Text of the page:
The Vermont Department of Public Service recently released its “Comprehensive Energy Plan.”
It’s a 600-page document guided by one overrarching, fanatical theme – to set Vermont on a path of 90 percent renewable energy by 2050.
That’s it. No cost analysis. No acknowledgement that the plan, if followed, will more than double everybody’s electric bills. No meaningful mention of the outrageously-subsidized, 400-foot wind towers necessary on every hill, or fields covered in prohibitively expensive solar panels. It also doesn’t mention that the plan, if pursued, will chase every single business out of the state and Vermont will be identified more for its brown outs than its green mountains.
Without an answer for these unwelcome facts, it ignores them.
A major premise of the plan is that “by any standard, importing fossil fuels [will] impose a large burden on the Vermont economy.” In prominent Vermont economist Art Woolf’s judgment that premise and the plan itself are deeply flawed. Shumlin’s planners hold that fossil fuel at any price is too much to pay; alternative fuel (except, of course, Vermont produced nuclear power) at any price is a good buy.
Further, the plan vehemently asserts that Vermont should produce its own power; importing power sources amounts to breaking the Vermont economy by sending all of that money out-of-state. Woolf discards that specious assumption by quoting Adam Smith’s comment on some self-evident (but certainly not to Shumlin and his planners), down-home common sense: It is the maxim of every prudent master of a family never to attempt to make at home what it will cost him more to make than to buy. The taylor does not attempt to make his own shoes, but buys them of the shoemaker. The shoemaker does not attempt to make his own clothes, but employs a taylor. The farmer attempts to make neither the one nor the other, but employs those different artificers. All of them find it for their interest to employ their whole industry in a way in which they have some advantage over their neighbours, and to purchase with a part of its produce, or what is the same thing, with the price of a part of it, whatever else they have occasion for.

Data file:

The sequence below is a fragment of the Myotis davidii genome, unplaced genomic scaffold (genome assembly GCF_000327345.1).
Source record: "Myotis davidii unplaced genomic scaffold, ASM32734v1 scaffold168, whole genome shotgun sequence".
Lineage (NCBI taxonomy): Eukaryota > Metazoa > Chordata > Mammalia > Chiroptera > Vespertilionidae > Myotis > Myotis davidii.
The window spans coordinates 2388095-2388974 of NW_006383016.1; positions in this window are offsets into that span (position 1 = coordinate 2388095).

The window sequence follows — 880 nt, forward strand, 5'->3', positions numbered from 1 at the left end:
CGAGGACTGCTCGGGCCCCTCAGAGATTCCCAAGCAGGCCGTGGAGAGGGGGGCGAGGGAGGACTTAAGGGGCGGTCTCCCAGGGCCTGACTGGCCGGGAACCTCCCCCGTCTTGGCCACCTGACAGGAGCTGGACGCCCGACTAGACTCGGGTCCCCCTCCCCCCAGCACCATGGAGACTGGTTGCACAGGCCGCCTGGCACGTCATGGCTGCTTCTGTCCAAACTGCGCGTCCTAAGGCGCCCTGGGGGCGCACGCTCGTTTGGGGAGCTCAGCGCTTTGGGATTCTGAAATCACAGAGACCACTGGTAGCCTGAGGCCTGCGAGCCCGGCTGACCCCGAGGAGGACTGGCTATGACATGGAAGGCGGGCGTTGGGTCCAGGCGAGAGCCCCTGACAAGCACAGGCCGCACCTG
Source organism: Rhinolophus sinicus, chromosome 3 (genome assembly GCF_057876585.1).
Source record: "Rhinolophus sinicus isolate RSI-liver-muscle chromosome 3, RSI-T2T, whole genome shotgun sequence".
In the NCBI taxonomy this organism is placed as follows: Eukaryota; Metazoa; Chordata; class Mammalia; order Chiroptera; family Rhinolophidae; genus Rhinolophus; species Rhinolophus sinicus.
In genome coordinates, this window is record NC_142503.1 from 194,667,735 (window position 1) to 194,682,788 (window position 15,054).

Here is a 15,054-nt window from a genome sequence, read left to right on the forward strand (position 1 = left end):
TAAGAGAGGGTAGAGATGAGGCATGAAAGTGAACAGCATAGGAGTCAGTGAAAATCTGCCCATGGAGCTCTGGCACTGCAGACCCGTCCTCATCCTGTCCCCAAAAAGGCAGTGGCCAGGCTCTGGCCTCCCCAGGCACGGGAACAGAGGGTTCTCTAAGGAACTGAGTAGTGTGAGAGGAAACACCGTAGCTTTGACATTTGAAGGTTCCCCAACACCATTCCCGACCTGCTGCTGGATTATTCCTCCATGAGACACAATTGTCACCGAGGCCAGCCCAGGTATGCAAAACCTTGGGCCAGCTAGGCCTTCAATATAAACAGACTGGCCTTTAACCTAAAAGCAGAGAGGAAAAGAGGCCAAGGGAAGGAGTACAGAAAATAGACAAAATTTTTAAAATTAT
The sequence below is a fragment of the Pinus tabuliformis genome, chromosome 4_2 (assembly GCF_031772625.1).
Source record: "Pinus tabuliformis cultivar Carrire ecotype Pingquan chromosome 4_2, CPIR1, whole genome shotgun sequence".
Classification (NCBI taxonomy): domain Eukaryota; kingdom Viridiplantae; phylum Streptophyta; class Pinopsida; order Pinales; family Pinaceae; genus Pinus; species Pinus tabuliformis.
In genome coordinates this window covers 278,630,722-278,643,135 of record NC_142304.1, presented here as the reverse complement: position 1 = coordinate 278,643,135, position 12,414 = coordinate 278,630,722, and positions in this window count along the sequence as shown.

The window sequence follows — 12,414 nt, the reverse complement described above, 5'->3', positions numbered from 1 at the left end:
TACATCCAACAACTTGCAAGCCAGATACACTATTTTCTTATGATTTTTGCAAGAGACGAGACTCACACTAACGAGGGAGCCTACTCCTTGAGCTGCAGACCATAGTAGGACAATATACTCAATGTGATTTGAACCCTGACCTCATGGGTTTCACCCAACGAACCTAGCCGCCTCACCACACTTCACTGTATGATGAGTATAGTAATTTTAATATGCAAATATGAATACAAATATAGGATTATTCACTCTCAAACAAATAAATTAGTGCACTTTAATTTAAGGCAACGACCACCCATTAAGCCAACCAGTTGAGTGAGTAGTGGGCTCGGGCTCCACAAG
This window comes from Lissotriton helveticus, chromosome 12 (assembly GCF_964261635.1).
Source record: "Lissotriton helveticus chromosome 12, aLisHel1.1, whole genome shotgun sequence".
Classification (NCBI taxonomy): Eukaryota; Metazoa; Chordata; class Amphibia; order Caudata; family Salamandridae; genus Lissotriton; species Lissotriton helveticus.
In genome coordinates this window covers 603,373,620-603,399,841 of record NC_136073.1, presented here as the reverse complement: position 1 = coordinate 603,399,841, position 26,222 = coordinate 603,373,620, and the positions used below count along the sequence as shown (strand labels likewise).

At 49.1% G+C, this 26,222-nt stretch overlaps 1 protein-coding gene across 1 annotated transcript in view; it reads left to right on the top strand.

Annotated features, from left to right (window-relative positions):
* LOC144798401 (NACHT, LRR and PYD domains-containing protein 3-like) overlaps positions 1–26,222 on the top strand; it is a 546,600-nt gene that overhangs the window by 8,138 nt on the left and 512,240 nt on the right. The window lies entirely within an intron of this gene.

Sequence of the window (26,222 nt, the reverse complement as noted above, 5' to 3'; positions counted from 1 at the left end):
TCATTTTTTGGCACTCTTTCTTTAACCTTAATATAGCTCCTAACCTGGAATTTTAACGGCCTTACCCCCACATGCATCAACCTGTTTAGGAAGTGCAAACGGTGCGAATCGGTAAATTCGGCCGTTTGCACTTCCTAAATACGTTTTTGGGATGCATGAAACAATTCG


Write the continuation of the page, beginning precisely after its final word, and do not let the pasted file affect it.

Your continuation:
The most significant conclusion that cries out from the Shumlin plan is that, no matter what it costs in money, huge utility bills, ruined ridges, and newly built stand-by fossil fuel electricity generation plants for when the wind doesn’t blow, getting to the 2050 goal of 90 percent renewable energy use in Vermont is worth any sacrifice, even if one of the sources of clean power is nuclear (purchased from New Hampshire, of course, certainly not from Vermont).
The plotline in this thing reads more like a Dr. Seuss tale than a serious plan. We were waiting for the the conclusion to say: “Think left and think right and think low and think high. Oh, the things you can think up if only you try!”
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